Category Archives: Web Fiction Writers

Shoutout: Cross-Promotion April 1st Fiction Swap

Lyn Thorne-Alder and Wysteria have a cunning plan, which they’d like to share:

Lyn Thorne-Alder: I was thinking this week of the common complaint that most of weblit’s most active readers are, well, each other.

Well, why not use that?

When I started reading web-comics, they would often, on April Fool’s day, draw each other’s strips in a sort of round robin. Why not do that with weblit? Enough of us read each others’ work that it wouldn’t be that hard to write a guest post in their setting. We’re organizing this on a semi-random semi-by genre style, and hope to have participants lined up by the beginning of this week so we have plenty of time for organization and writing.

Wysteria: We have sixteen authors lined up so far, via Web Fiction Guide, and Crowdfunding Creativity. Everyone has been really enthusiastic about it, which is fantastic. We’re hoping to connect the circles of the venn diagram and reach as many authors as possible. We’re planning to close the gates at midnight at the end of Valentine’s Day, February 14th. If you want to participate, more details are available by emailing wsteria at gmail dot com. Please include:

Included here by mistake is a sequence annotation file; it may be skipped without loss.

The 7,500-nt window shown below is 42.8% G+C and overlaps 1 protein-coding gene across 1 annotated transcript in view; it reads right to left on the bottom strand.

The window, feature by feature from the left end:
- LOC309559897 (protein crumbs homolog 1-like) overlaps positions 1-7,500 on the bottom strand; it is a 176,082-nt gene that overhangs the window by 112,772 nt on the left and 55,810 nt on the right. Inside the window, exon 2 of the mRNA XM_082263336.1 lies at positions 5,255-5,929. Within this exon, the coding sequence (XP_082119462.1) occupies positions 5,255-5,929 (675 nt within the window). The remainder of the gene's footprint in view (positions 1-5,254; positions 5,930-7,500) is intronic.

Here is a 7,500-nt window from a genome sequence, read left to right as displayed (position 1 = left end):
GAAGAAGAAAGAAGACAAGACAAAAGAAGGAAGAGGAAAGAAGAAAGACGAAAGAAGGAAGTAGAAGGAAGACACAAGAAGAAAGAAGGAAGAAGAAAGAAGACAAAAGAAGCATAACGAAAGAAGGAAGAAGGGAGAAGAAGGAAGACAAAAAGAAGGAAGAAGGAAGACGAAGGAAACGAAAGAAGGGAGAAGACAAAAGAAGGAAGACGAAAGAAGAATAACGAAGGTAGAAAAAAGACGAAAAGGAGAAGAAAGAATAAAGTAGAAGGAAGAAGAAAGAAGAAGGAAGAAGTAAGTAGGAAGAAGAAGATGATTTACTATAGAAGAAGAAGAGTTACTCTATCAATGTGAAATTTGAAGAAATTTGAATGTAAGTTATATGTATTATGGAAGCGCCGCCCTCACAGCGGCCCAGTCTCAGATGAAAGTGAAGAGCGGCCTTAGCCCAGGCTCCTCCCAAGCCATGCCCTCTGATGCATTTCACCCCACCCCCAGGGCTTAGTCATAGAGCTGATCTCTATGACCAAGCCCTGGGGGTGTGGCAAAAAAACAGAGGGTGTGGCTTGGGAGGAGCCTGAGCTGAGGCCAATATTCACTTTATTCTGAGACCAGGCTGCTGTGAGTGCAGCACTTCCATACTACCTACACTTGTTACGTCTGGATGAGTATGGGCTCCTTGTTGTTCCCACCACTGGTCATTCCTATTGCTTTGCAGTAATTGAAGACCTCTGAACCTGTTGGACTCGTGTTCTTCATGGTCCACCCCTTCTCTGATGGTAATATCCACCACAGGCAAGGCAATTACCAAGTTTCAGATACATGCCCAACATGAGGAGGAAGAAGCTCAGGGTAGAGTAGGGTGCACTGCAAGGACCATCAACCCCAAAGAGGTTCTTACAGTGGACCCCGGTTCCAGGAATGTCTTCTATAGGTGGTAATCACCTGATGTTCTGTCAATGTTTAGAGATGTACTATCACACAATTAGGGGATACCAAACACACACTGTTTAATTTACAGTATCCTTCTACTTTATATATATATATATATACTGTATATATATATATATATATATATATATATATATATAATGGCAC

• Your name:
  • The name of your project:
  • The URL of your project:
  • Any other questions, ideas or special considerations:

Some questions that have been asked, in no particular order!

Who is eligible? You! If you are a web author and have an email address, anyway.

Will the guest story be canon? Not unless you specifically arrange that. It’s fun. There may be barracuda ninjas.

I would say, for the record, that this sounds like a ton of fun.

Monday, 13 September, 2010

The State of The Web Fiction Community

Note: this is an edited version of the original post. Removed a number of paragraphs for tone, focus and clarity.